Integrated Rehabilitation Approach with Manual and Mechanic-Acoustic Vibration Therapies for Urinary Incontinence
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This study aims to verify whether an integrated rehabilitation protocol comprising neuromuscular manual therapy and focused mechanical-acoustic vibrations can significantly reduce pelvic floor dysfunctions in women affected by stress, urge, or mixed urinary incontinence. Sixty-two women were treated with a combination of neuromuscular manual therapy and mechanical-acoustic vibrations at the level of superficial pelvic floor muscle groups. The results were analyzed before the beginning and after the end of the study protocol with the myometric measuring device MyotonPRO, the Pelvic Floor Disability Index (PFDI-20), and the Pelvic Floor Impact Questionnaire (PFIQ-7). Two patients withdrew from the study after the first visit. The 60 remaining patients showed significant improvements of myometric parameters, with the percentage variations ranging from +8.5% to +20.7% for the muscle logarithmic decrement, from −11.2 to −13.9% for muscle frequency, and from −4.8% to −12.3% for muscle stiffness. There has been a reduction of 56% in the perceived disability induced by urinary incontinence, measured with the PFDI-20, and 43% reduction in the impact of the problem on daily living, measured with the PFIQ-7. We conclude that a combination of neuromuscular manual therapy and mechanical-acoustic vibrations effectively reduces pelvic symptoms in patients affected by urinary incontinence, with minimal invasiveness.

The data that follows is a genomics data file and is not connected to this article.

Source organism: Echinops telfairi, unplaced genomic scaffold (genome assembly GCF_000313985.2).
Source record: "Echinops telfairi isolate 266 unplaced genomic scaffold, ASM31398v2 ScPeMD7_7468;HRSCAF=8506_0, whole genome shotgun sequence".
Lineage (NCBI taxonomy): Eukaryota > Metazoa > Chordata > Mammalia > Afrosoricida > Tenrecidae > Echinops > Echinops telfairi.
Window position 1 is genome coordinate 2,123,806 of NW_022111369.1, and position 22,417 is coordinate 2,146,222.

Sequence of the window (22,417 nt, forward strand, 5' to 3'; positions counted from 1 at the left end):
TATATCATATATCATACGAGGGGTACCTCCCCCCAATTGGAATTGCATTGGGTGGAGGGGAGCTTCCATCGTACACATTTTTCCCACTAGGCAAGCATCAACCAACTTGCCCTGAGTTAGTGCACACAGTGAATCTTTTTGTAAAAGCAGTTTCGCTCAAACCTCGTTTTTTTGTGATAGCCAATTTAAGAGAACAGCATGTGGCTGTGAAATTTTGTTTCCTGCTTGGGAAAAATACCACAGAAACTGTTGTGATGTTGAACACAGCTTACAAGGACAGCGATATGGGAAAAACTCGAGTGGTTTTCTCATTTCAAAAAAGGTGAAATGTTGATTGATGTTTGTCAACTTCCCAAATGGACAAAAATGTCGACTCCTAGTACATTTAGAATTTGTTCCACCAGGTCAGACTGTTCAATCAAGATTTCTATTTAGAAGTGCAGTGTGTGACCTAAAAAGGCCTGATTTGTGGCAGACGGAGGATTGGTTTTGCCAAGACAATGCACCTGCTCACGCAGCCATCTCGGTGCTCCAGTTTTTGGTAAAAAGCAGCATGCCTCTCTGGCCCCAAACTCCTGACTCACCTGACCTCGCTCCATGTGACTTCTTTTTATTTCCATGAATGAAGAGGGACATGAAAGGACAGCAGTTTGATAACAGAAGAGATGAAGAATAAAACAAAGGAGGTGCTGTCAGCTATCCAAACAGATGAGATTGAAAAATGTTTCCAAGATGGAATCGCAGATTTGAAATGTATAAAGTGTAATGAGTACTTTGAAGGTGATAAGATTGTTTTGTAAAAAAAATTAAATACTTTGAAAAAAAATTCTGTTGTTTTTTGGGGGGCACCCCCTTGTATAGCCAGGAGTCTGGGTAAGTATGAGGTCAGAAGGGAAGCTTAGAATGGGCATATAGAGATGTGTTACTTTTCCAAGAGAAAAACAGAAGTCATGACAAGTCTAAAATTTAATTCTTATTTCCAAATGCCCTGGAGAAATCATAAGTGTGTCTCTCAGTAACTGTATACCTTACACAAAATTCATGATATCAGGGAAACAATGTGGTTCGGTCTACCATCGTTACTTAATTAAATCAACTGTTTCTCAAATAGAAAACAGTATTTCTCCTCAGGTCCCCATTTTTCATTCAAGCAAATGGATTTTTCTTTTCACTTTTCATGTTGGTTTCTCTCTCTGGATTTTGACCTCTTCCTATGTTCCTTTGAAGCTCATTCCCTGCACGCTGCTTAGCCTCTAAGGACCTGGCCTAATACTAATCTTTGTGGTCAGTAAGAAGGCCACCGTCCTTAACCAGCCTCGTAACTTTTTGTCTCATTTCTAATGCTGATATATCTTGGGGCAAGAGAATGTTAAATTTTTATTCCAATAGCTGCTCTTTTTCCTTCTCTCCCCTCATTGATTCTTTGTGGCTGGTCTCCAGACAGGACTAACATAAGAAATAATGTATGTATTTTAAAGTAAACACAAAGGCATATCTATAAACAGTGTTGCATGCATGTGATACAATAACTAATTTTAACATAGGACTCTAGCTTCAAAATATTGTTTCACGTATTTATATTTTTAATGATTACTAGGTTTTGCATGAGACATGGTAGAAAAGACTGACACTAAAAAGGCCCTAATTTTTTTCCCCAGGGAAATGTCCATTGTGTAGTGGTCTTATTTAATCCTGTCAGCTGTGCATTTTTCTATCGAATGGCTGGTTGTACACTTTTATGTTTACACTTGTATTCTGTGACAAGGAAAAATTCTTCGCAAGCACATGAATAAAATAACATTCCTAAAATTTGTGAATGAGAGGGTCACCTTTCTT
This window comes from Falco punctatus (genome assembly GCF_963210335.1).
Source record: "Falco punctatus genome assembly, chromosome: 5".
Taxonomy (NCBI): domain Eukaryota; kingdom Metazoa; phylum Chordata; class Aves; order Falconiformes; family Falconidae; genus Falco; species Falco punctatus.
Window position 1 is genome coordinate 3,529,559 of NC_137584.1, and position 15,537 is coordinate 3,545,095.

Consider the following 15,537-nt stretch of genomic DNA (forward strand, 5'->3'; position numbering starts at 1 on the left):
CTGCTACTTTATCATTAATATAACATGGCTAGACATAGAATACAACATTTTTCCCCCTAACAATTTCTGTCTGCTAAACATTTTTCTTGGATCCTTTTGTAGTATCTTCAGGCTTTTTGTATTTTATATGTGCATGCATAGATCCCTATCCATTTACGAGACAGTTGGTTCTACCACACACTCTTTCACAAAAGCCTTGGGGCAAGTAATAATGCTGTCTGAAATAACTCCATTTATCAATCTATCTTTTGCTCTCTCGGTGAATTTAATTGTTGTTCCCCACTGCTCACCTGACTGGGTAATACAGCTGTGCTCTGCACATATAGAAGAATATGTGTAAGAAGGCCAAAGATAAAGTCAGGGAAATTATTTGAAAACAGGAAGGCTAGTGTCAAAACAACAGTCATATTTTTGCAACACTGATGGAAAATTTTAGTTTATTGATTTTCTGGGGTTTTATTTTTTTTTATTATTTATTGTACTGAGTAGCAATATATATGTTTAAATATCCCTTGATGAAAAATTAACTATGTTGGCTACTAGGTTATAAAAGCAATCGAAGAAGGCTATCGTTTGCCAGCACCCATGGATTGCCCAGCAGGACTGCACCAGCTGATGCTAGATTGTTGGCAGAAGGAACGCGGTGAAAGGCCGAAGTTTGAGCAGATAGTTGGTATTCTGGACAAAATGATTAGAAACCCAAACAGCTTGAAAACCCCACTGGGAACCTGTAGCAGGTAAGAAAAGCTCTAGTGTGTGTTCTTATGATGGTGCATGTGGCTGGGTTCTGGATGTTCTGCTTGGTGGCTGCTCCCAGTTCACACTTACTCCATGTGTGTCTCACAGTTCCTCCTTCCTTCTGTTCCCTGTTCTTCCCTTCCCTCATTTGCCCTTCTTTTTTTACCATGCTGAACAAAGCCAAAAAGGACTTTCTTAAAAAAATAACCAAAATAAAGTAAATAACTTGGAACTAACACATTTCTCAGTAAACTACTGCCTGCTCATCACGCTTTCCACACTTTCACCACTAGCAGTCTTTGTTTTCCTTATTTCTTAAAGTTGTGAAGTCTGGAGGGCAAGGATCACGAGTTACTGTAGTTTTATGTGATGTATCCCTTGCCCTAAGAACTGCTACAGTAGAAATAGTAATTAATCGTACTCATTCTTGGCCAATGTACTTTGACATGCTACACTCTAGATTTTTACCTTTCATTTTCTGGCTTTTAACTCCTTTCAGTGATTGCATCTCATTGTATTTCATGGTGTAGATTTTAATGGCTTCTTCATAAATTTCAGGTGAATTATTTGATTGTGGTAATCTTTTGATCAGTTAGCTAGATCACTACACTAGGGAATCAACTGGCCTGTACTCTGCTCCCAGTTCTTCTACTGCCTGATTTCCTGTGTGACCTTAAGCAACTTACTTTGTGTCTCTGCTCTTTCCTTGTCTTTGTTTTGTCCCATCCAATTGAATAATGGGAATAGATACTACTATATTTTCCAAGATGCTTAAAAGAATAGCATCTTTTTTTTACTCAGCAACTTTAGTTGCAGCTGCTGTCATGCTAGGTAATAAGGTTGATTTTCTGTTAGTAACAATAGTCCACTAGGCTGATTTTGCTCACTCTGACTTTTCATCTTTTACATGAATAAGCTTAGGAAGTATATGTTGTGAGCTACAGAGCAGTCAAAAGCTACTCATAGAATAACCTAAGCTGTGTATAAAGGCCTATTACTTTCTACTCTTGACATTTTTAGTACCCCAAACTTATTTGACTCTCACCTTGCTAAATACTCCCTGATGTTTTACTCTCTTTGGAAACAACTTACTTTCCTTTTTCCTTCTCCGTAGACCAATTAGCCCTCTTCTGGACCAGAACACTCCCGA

KeywordsNeuromuscular manual therapy Pelvic floor muscles Physiotherapy Rehabilitation Urinary incontinence Vibration therapy
Conflicts of Interest
The authors declare no conflicts interest in relation to this article.
All procedures performed in studies involving human participants were in accordance with the ethical standards of the institutional and/or national research committee and with the 1964 Helsinki declaration and its later amendments or comparable ethical standards.
Written informed consent was obtained from all individual participants included in the study.
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